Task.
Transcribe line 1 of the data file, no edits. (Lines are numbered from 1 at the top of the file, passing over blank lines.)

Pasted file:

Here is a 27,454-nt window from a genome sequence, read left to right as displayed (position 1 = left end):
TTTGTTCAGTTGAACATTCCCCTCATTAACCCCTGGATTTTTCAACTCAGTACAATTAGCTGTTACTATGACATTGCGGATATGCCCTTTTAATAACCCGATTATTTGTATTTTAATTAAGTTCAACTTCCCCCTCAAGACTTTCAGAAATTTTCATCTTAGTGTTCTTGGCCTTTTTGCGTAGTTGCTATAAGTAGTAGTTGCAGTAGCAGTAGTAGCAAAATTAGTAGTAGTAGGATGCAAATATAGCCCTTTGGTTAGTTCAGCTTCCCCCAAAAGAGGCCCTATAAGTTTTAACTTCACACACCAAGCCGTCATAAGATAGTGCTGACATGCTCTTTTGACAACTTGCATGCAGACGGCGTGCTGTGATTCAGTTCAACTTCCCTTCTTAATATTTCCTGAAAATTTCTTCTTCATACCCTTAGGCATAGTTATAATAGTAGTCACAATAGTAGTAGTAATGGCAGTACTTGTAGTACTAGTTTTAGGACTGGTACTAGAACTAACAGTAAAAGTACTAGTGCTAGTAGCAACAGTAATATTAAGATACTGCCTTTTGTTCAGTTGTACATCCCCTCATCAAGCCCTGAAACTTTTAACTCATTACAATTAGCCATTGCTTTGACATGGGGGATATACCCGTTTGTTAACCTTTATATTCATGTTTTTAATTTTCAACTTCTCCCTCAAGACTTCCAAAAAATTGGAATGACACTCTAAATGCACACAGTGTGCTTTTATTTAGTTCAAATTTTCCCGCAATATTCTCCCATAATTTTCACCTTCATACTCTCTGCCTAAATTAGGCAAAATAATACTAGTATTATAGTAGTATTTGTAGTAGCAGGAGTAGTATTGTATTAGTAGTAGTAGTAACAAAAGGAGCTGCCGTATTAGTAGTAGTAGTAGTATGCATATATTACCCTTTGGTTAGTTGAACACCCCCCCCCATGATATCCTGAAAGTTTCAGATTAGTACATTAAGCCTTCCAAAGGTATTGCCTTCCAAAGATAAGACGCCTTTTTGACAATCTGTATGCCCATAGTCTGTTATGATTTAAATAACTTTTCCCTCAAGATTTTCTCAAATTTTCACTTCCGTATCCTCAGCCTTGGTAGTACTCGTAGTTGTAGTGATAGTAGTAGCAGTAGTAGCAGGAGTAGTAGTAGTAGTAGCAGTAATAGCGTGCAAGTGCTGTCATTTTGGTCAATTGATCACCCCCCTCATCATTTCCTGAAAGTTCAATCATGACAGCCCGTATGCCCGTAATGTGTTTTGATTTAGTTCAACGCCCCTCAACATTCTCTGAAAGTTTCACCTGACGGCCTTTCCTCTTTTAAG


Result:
Here is a 27,454-nt window from a genome sequence, read left to right as displayed (position 1 = left end):